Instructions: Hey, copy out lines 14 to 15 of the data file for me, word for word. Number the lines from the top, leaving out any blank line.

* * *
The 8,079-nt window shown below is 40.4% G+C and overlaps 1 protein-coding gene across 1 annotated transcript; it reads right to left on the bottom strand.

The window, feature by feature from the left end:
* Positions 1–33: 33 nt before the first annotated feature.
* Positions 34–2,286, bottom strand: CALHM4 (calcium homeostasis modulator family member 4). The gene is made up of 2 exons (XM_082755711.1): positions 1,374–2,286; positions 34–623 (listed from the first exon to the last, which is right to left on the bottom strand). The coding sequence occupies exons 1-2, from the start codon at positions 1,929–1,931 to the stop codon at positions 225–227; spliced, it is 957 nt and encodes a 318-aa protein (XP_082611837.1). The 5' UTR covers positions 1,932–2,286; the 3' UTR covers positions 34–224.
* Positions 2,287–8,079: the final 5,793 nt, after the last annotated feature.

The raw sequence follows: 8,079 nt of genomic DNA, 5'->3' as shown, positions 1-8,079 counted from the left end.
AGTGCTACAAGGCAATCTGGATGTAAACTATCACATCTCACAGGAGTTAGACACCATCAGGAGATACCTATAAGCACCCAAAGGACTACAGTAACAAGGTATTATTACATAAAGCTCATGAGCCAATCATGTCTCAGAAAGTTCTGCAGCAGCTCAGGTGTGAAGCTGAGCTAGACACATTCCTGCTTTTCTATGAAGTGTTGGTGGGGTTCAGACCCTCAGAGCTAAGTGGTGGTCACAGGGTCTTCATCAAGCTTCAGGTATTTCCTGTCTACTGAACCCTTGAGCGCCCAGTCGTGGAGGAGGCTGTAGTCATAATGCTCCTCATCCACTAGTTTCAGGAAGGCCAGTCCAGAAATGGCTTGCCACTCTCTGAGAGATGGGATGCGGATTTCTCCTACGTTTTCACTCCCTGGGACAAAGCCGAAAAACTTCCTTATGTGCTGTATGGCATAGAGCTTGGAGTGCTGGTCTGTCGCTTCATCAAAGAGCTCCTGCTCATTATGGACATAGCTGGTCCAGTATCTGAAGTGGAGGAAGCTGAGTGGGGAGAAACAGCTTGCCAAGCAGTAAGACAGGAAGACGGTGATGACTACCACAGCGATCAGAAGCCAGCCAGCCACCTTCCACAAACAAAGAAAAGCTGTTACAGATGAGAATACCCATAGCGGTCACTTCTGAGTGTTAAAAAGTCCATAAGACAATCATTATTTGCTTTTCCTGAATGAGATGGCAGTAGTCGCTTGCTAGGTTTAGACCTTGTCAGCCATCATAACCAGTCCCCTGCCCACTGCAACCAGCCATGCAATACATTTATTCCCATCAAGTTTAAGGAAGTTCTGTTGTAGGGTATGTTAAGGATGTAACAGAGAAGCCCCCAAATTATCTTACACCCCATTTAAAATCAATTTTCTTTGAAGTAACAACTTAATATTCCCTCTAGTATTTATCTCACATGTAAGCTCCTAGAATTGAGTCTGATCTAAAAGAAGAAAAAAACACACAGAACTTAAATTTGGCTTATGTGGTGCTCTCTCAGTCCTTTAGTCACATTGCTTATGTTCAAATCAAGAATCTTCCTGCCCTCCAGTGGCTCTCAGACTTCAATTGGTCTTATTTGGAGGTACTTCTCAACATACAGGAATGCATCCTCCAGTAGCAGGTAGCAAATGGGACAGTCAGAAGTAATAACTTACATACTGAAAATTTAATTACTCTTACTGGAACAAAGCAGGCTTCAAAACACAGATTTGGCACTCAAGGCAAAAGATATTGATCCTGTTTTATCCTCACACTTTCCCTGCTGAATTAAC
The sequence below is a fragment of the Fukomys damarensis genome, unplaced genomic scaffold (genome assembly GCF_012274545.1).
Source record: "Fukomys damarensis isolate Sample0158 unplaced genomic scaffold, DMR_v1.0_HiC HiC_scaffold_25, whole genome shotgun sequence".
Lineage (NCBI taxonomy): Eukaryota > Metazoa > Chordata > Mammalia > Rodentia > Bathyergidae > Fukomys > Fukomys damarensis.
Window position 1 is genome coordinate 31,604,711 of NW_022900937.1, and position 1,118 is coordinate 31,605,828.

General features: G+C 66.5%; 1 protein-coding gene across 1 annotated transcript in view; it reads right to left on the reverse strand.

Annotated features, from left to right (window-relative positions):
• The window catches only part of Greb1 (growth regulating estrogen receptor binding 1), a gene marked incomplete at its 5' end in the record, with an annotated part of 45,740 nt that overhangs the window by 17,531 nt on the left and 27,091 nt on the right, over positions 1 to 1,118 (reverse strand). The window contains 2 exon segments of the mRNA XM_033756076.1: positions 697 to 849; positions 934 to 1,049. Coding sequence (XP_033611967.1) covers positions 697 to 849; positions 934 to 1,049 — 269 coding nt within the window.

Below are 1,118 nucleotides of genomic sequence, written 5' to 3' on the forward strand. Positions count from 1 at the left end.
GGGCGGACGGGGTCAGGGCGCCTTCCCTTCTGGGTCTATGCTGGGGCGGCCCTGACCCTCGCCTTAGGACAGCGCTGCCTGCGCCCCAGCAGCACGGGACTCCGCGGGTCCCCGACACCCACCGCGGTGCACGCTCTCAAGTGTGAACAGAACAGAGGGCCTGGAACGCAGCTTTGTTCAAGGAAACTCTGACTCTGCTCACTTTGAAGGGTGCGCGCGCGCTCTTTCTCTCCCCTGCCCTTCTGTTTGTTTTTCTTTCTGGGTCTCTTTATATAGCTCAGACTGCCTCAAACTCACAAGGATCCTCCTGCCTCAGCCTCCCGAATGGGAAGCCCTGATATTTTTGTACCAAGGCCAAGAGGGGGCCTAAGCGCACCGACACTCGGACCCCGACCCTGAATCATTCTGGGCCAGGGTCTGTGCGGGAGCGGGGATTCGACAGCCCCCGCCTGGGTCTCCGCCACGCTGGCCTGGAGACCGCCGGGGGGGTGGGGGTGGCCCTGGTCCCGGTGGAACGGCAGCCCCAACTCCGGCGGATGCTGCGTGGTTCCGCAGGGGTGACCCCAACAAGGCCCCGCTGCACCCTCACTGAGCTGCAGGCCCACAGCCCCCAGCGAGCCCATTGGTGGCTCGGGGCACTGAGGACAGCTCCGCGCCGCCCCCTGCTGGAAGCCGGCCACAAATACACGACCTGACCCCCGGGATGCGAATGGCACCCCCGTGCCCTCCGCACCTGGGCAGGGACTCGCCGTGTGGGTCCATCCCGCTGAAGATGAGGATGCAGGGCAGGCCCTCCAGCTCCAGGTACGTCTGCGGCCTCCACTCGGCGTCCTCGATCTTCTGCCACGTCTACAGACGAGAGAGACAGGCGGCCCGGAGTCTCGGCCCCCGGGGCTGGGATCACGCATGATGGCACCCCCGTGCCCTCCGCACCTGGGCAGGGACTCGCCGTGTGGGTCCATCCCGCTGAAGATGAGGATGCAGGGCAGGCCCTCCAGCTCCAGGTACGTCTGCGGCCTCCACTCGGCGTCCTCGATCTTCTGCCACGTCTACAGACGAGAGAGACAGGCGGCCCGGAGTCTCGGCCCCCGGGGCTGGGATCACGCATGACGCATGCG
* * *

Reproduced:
• The window catches only part of Greb1 (growth regulating estrogen receptor binding 1), a gene marked incomplete at its 5' end in the record, with an annotated part of 45,740 nt that overhangs the window by 17,531 nt on the left and 27,091 nt on the right, over positions 1 to 1,118 (reverse strand). The window contains 2 exon segments of the mRNA XM_033756076.1: positions 697 to 849; positions 934 to 1,049. Coding sequence (XP_033611967.1) covers positions 697 to 849; positions 934 to 1,049 — 269 coding nt within the window.

Below are 1,118 nucleotides of genomic sequence, written 5' to 3' on the forward strand. Positions count from 1 at the left end.